But the disadvantages outweigh the advantages and are easy to understand in practice: Consider complex and/or extensive documents with InDesign-specific functions such as anchored objects, inline graphics, concatenated text frames over several pages, microtypography, optical margin balancing, etc., and try to display and edit them browser-based. Failure is inevitable here.
Or even with large amounts of text, there are usually already differences in line breaks. The native InDesign document, the online simulation in the browser and the output document show differences, which only confuses the editor or the client unnecessarily.
Let's come to server-based editing and rendering with one2edit™. What are the advantages and disadvantages?
Markus Kuhnert: As the name suggests, the rendering of the InDesign document takes place on the server during editing. The view in the browser thus corresponds 1:1 to the Adobe InDesign Desktop/Server, as the Adobe InDesign Engine is used here. The document is opened in parallel on the InDesign server during the editing session in the browser. If content is now edited online in the browser, the changes are sent back to the server. The server executes them, then creates an updated preview (rendering) of the changed areas and sends it to the browser in parallel.
This means that no conversion or simulation is required to enable online editing. Complex functions are calculated on the server in a high-performance and correct way in the native application. The use of the native InDesign engine saves additional proofreading. All InDesign-specific functions are retained by the native InDesign Engine during editing - especially with regard to typography. The InDesign document can still be used with its full range of functions after online editing (e.g. in InDesign Desktop). Through selective rendering, server-based editing also works with highly complex and extensive documents even at full resolution of the image material. This allows, among other things, a very high magnification of details (1000% zoom). Only small amounts of data are transferred to the browser, as all high-resolution images, the InDesign document and the fonts remain on the server. The solution is therefore also suitable for online editing of InDesign documents with low bandwidth.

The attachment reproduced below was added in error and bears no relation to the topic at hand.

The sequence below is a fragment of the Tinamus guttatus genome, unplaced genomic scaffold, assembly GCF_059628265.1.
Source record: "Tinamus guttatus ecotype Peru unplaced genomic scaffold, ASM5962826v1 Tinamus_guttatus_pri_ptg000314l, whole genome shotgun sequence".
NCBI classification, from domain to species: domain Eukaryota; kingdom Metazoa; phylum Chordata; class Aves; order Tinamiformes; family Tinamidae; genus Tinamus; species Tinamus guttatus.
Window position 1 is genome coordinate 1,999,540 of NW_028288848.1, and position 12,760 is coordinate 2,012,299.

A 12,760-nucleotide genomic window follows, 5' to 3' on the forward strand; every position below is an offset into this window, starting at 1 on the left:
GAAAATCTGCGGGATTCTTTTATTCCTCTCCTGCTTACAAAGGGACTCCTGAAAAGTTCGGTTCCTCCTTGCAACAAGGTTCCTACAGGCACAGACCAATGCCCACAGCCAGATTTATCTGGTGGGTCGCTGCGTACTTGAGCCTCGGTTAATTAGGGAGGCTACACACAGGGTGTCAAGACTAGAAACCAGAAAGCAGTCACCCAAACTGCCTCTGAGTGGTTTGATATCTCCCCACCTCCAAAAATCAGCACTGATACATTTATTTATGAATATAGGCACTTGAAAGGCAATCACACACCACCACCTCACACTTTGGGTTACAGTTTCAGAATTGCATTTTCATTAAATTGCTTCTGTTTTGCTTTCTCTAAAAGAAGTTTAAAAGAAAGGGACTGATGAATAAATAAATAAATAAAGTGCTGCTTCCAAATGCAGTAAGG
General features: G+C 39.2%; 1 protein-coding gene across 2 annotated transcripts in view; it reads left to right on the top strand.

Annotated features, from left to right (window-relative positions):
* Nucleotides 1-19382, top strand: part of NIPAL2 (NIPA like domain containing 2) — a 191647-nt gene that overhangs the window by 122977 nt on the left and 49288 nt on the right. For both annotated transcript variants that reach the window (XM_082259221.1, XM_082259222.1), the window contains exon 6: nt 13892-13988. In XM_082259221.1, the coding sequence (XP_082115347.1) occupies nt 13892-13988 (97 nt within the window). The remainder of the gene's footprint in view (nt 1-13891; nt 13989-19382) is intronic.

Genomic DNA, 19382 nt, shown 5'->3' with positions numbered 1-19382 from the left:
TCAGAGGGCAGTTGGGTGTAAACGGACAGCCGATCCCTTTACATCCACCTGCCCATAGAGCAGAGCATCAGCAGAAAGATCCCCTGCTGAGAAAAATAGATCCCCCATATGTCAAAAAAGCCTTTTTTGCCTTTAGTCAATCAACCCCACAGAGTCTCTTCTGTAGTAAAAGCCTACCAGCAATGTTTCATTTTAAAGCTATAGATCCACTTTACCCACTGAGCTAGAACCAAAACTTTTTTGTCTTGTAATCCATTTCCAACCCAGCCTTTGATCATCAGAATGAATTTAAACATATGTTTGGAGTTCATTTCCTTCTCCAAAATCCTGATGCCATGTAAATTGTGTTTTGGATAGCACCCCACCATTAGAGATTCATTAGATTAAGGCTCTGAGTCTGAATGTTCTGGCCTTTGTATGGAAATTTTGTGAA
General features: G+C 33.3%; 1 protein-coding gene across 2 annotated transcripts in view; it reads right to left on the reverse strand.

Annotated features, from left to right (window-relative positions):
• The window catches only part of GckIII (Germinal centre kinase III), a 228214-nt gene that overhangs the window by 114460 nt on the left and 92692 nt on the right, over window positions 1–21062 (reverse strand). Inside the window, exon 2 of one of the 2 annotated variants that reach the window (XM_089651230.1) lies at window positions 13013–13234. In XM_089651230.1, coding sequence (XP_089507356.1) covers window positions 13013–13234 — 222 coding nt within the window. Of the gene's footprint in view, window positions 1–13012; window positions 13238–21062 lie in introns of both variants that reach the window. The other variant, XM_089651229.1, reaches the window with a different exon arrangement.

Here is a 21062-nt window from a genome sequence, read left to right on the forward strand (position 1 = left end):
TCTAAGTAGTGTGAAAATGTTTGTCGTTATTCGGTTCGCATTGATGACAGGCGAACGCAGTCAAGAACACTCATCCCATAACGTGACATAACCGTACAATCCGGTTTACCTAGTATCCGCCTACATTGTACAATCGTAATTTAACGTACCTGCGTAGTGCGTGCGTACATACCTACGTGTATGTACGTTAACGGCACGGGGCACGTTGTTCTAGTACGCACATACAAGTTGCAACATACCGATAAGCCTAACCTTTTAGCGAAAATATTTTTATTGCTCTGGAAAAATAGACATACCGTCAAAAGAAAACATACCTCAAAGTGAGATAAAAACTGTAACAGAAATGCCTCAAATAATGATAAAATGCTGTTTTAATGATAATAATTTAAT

Are there certain requirements, for example on the technical infrastructure, that must be ensured?
Markus Kuhnert: The server infrastructure must be designed to be quite performant, as constant rendering is required. As the number of simultaneous users increases, more server resources become necessary. But computing power has not been a decisive criterion for a long time, especially since we know from dozens of partly very complex and international one2edit™ implementations which server capacities are required for which loads and we have also made a giant leap with our new one2edit™ in terms of performance.
What counts is delivery speed and the degree of automation. When it comes to stand-alone accuracy, when complex or extensive documents are used and/or when the preservation of InDesign-specific functions is relevant, editors with browser-based rendering are clearly at a disadvantage. Browser-based editors are therefore often used for simple printed products, such as individualised advertising materials in B2C (T-shirts, mugs, etc.), birthday cards or other less complex media. Here, a "good enough" solution is usually sufficient. Server-based editors are always in demand when no compromises can be made in terms of function, complexity and quality of print products. Typical applications are, for example, complex packaging, communication materials with high demands on brand design conformity such as advertisements, ads, brochures, trade fair and POS communication, but also instructions and technical documentation.